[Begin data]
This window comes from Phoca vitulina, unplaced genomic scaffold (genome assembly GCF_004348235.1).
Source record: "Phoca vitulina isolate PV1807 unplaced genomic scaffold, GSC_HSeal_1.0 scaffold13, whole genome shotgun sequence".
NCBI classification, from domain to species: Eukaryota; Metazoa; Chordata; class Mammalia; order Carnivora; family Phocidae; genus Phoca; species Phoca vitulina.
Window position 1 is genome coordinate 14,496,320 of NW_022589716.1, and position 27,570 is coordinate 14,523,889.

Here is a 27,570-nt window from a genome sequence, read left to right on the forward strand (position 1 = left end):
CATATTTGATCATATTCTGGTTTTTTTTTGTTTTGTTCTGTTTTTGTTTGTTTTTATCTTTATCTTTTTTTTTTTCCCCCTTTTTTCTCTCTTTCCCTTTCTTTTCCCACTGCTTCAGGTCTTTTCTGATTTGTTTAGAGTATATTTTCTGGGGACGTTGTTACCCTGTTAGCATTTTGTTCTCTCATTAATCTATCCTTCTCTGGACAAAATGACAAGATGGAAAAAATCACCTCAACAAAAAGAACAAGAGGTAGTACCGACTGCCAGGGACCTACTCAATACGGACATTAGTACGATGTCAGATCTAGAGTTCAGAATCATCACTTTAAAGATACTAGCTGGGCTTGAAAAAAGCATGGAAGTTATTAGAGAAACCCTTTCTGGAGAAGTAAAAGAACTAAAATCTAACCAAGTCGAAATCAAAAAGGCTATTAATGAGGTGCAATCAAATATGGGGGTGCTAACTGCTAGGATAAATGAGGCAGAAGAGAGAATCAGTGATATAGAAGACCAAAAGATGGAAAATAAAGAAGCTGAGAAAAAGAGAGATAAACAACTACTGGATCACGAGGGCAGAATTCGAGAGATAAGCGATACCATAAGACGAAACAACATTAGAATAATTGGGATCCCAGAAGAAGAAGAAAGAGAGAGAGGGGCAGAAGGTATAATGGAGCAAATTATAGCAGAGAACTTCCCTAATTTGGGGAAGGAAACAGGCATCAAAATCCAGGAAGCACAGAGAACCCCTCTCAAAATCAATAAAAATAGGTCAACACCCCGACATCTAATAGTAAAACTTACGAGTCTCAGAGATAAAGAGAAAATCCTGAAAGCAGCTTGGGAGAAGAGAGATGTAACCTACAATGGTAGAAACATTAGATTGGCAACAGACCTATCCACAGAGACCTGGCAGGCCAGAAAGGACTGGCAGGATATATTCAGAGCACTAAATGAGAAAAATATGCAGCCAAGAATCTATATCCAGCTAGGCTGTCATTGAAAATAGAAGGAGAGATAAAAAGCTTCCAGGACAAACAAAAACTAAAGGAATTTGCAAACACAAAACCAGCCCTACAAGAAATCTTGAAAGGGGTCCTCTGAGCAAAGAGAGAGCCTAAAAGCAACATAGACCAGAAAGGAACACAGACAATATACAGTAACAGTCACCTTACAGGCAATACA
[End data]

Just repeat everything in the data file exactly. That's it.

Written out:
This window comes from Phoca vitulina, unplaced genomic scaffold (genome assembly GCF_004348235.1).
Source record: "Phoca vitulina isolate PV1807 unplaced genomic scaffold, GSC_HSeal_1.0 scaffold13, whole genome shotgun sequence".
NCBI classification, from domain to species: Eukaryota; Metazoa; Chordata; class Mammalia; order Carnivora; family Phocidae; genus Phoca; species Phoca vitulina.
Window position 1 is genome coordinate 14,496,320 of NW_022589716.1, and position 27,570 is coordinate 14,523,889.

Here is a 27,570-nt window from a genome sequence, read left to right on the forward strand (position 1 = left end):
CATATTTGATCATATTCTGGTTTTTTTTTGTTTTGTTCTGTTTTTGTTTGTTTTTATCTTTATCTTTTTTTTTTTCCCCCTTTTTTCTCTCTTTCCCTTTCTTTTCCCACTGCTTCAGGTCTTTTCTGATTTGTTTAGAGTATATTTTCTGGGGACGTTGTTACCCTGTTAGCATTTTGTTCTCTCATTAATCTATCCTTCTCTGGACAAAATGACAAGATGGAAAAAATCACCTCAACAAAAAGAACAAGAGGTAGTACCGACTGCCAGGGACCTACTCAATACGGACATTAGTACGATGTCAGATCTAGAGTTCAGAATCATCACTTTAAAGATACTAGCTGGGCTTGAAAAAAGCATGGAAGTTATTAGAGAAACCCTTTCTGGAGAAGTAAAAGAACTAAAATCTAACCAAGTCGAAATCAAAAAGGCTATTAATGAGGTGCAATCAAATATGGGGGTGCTAACTGCTAGGATAAATGAGGCAGAAGAGAGAATCAGTGATATAGAAGACCAAAAGATGGAAAATAAAGAAGCTGAGAAAAAGAGAGATAAACAACTACTGGATCACGAGGGCAGAATTCGAGAGATAAGCGATACCATAAGACGAAACAACATTAGAATAATTGGGATCCCAGAAGAAGAAGAAAGAGAGAGAGGGGCAGAAGGTATAATGGAGCAAATTATAGCAGAGAACTTCCCTAATTTGGGGAAGGAAACAGGCATCAAAATCCAGGAAGCACAGAGAACCCCTCTCAAAATCAATAAAAATAGGTCAACACCCCGACATCTAATAGTAAAACTTACGAGTCTCAGAGATAAAGAGAAAATCCTGAAAGCAGCTTGGGAGAAGAGAGATGTAACCTACAATGGTAGAAACATTAGATTGGCAACAGACCTATCCACAGAGACCTGGCAGGCCAGAAAGGACTGGCAGGATATATTCAGAGCACTAAATGAGAAAAATATGCAGCCAAGAATCTATATCCAGCTAGGCTGTCATTGAAAATAGAAGGAGAGATAAAAAGCTTCCAGGACAAACAAAAACTAAAGGAATTTGCAAACACAAAACCAGCCCTACAAGAAATCTTGAAAGGGGTCCTCTGAGCAAAGAGAGAGCCTAAAAGCAACATAGACCAGAAAGGAACACAGACAATATACAGTAACAGTCACCTTACAGGCAATACA